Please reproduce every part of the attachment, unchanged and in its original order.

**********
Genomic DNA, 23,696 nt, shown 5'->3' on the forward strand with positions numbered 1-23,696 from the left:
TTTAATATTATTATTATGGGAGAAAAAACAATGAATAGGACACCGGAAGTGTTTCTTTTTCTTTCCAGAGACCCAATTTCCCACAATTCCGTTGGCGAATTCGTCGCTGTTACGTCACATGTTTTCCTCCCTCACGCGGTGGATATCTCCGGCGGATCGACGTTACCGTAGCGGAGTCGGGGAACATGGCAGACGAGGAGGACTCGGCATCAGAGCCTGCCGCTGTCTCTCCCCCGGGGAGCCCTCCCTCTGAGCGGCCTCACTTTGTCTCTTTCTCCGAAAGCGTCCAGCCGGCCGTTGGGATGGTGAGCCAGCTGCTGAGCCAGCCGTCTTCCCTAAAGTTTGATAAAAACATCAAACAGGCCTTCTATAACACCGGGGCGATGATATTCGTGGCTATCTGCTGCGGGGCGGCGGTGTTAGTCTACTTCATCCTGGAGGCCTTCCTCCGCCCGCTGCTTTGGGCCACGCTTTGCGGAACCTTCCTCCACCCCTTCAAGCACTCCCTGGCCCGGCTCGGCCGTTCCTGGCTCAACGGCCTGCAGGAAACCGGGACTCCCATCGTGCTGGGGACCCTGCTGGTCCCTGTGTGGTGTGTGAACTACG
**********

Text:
Genomic DNA, 23,696 nt, shown 5'->3' on the forward strand with positions numbered 1-23,696 from the left:
TTTAATATTATTATTATGGGAGAAAAAACAATGAATAGGACACCGGAAGTGTTTCTTTTTCTTTCCAGAGACCCAATTTCCCACAATTCCGTTGGCGAATTCGTCGCTGTTACGTCACATGTTTTCCTCCCTCACGCGGTGGATATCTCCGGCGGATCGACGTTACCGTAGCGGAGTCGGGGAACATGGCAGACGAGGAGGACTCGGCATCAGAGCCTGCCGCTGTCTCTCCCCCGGGGAGCCCTCCCTCTGAGCGGCCTCACTTTGTCTCTTTCTCCGAAAGCGTCCAGCCGGCCGTTGGGATGGTGAGCCAGCTGCTGAGCCAGCCGTCTTCCCTAAAGTTTGATAAAAACATCAAACAGGCCTTCTATAACACCGGGGCGATGATATTCGTGGCTATCTGCTGCGGGGCGGCGGTGTTAGTCTACTTCATCCTGGAGGCCTTCCTCCGCCCGCTGCTTTGGGCCACGCTTTGCGGAACCTTCCTCCACCCCTTCAAGCACTCCCTGGCCCGGCTCGGCCGTTCCTGGCTCAACGGCCTGCAGGAAACCGGGACTCCCATCGTGCTGGGGACCCTGCTGGTCCCTGTGTGGTGTGTGAACTACG